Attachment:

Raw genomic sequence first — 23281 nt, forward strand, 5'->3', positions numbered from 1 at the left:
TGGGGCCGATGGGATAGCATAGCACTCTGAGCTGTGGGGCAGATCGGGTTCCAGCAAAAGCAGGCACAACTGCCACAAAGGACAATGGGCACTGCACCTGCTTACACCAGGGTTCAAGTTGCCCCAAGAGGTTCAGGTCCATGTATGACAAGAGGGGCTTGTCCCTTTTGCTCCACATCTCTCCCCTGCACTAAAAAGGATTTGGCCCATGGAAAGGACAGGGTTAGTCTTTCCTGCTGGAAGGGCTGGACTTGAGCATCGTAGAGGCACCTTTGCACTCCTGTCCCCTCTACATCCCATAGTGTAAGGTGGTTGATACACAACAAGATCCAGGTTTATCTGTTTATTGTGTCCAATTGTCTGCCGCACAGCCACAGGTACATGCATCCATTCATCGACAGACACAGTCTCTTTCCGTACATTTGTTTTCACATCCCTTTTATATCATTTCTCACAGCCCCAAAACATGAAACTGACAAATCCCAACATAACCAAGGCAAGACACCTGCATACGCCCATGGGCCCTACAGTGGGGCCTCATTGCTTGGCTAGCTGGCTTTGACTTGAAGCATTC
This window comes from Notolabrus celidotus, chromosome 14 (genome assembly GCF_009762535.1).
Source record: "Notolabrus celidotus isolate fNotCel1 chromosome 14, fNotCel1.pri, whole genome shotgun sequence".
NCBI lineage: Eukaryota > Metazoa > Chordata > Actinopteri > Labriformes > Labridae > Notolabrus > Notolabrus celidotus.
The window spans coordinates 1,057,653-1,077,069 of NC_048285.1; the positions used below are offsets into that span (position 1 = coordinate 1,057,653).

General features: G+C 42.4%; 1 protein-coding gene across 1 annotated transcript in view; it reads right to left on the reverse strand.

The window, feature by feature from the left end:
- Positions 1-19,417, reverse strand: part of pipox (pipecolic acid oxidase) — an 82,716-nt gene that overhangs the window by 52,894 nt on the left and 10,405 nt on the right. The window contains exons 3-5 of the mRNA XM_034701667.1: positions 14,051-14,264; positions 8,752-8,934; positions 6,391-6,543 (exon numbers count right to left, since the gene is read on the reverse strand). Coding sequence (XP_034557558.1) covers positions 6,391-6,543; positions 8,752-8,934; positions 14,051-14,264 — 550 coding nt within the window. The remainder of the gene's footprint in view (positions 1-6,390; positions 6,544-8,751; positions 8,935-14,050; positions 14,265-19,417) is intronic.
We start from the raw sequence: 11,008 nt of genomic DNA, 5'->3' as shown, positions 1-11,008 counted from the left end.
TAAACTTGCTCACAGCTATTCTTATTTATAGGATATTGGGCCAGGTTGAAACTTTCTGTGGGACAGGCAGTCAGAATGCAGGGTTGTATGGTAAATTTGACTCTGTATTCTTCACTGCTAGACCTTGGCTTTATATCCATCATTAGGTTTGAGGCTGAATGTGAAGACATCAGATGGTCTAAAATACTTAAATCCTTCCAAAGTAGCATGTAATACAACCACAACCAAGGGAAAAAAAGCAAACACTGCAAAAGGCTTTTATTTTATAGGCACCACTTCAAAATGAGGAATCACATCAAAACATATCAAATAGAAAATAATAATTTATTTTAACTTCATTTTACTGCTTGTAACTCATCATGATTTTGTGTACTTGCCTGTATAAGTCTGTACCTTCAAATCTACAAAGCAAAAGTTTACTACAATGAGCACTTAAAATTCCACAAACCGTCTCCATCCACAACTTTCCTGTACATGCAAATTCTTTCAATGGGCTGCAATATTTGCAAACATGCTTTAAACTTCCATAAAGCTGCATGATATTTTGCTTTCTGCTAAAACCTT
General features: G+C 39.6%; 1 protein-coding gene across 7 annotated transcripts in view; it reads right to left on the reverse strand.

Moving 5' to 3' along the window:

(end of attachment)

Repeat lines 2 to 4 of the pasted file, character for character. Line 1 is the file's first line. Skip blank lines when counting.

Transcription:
TGGGGCCGATGGGATAGCATAGCACTCTGAGCTGTGGGGCAGATCGGGTTCCAGCAAAAGCAGGCACAACTGCCACAAAGGACAATGGGCACTGCACCTGCTTACACCAGGGTTCAAGTTGCCCCAAGAGGTTCAGGTCCATGTATGACAAGAGGGGCTTGTCCCTTTTGCTCCACATCTCTCCCCTGCACTAAAAAGGATTTGGCCCATGGAAAGGACAGGGTTAGTCTTTCCTGCTGGAAGGGCTGGACTTGAGCATCGTAGAGGCACCTTTGCACTCCTGTCCCCTCTACATCCCATAGTGTAAGGTGGTTGATACACAACAAGATCCAGGTTTATCTGTTTATTGTGTCCAATTGTCTGCCGCACAGCCACAGGTACATGCATCCATTCATCGACAGACACAGTCTCTTTCCGTACATTTGTTTTCACATCCCTTTTATATCATTTCTCACAGCCCCAAAACATGAAACTGACAAATCCCAACATAACCAAGGCAAGACACCTGCATACGCCCATGGGCCCTACAGTGGGGCCTCATTGCTTGGCTAGCTGGCTTTGACTTGAAGCATTC
This window comes from Notolabrus celidotus, chromosome 14 (genome assembly GCF_009762535.1).
Source record: "Notolabrus celidotus isolate fNotCel1 chromosome 14, fNotCel1.pri, whole genome shotgun sequence".